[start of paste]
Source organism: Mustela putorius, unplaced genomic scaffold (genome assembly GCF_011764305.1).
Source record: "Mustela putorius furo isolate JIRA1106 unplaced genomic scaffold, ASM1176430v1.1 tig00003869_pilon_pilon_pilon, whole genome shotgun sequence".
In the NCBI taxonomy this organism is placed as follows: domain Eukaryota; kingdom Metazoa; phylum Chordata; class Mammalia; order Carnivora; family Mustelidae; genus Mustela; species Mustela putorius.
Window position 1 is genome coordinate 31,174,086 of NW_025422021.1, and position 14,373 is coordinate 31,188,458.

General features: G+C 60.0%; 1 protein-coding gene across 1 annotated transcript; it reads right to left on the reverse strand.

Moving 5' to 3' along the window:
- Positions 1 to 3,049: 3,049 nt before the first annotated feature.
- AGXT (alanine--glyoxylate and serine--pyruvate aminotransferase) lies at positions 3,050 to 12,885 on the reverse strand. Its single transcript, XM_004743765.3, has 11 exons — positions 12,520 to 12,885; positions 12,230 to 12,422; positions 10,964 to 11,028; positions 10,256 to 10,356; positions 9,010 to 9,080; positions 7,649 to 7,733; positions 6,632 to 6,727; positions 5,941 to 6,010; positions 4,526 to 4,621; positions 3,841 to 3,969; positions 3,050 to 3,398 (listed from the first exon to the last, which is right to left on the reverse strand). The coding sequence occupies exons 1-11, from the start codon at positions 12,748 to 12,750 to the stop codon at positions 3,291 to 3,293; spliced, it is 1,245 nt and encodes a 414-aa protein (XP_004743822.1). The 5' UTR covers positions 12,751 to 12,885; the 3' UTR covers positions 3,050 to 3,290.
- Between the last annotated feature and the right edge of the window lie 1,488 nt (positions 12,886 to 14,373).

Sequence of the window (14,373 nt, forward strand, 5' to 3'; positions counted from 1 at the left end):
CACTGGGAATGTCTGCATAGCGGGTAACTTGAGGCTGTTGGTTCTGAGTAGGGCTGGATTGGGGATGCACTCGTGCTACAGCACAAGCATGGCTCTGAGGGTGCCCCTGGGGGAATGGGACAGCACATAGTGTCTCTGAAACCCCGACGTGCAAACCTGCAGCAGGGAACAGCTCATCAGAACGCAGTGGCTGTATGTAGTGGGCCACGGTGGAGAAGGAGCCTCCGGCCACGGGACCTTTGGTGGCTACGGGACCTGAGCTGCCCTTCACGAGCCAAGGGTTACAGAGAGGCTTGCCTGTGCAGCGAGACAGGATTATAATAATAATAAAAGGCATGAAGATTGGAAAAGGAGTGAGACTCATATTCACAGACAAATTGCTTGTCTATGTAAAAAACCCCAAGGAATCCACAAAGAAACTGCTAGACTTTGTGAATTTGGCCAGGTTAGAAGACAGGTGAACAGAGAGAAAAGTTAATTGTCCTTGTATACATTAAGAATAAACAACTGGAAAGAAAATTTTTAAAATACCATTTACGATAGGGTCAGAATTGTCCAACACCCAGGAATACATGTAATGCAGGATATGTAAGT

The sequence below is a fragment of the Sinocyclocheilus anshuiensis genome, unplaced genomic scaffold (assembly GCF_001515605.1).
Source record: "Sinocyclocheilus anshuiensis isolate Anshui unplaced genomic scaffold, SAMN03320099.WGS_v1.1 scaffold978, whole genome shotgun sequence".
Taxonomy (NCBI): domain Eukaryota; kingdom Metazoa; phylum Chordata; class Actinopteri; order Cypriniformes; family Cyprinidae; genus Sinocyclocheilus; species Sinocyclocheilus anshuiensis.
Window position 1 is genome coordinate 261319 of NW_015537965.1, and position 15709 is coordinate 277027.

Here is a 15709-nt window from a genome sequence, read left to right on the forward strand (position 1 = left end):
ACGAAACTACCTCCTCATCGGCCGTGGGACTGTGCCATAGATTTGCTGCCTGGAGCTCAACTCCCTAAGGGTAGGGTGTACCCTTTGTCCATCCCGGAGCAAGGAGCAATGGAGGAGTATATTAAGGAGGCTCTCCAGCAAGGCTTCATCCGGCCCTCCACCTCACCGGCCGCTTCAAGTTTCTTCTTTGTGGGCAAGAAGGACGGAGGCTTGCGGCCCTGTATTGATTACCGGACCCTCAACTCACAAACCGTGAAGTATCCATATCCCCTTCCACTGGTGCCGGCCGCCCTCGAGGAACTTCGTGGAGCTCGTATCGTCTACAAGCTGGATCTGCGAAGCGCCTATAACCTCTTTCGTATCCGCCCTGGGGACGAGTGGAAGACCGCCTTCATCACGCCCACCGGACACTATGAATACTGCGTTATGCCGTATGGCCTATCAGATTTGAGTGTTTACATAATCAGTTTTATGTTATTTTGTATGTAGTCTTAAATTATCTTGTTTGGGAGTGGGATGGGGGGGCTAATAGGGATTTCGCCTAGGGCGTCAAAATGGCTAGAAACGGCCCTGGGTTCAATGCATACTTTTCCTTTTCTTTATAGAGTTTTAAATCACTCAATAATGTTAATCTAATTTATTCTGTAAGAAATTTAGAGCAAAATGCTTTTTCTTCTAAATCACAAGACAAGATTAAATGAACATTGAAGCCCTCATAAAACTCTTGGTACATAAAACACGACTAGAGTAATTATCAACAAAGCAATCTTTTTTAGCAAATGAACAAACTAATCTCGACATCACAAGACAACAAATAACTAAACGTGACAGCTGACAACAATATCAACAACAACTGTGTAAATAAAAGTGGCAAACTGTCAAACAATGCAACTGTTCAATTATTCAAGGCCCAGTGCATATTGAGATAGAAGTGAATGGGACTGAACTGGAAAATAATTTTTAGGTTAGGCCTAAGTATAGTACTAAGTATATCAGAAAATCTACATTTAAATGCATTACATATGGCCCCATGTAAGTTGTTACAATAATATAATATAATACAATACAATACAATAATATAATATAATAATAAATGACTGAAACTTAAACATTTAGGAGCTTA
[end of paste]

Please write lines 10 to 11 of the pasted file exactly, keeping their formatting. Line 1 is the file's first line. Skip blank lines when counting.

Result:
Sequence of the window (14,373 nt, forward strand, 5' to 3'; positions counted from 1 at the left end):
CACTGGGAATGTCTGCATAGCGGGTAACTTGAGGCTGTTGGTTCTGAGTAGGGCTGGATTGGGGATGCACTCGTGCTACAGCACAAGCATGGCTCTGAGGGTGCCCCTGGGGGAATGGGACAGCACATAGTGTCTCTGAAACCCCGACGTGCAAACCTGCAGCAGGGAACAGCTCATCAGAACGCAGTGGCTGTATGTAGTGGGCCACGGTGGAGAAGGAGCCTCCGGCCACGGGACCTTTGGTGGCTACGGGACCTGAGCTGCCCTTCACGAGCCAAGGGTTACAGAGAGGCTTGCCTGTGCAGCGAGACAGGATTATAATAATAATAAAAGGCATGAAGATTGGAAAAGGAGTGAGACTCATATTCACAGACAAATTGCTTGTCTATGTAAAAAACCCCAAGGAATCCACAAAGAAACTGCTAGACTTTGTGAATTTGGCCAGGTTAGAAGACAGGTGAACAGAGAGAAAAGTTAATTGTCCTTGTATACATTAAGAATAAACAACTGGAAAGAAAATTTTTAAAATACCATTTACGATAGGGTCAGAATTGTCCAACACCCAGGAATACATGTAATGCAGGATATGTAAGT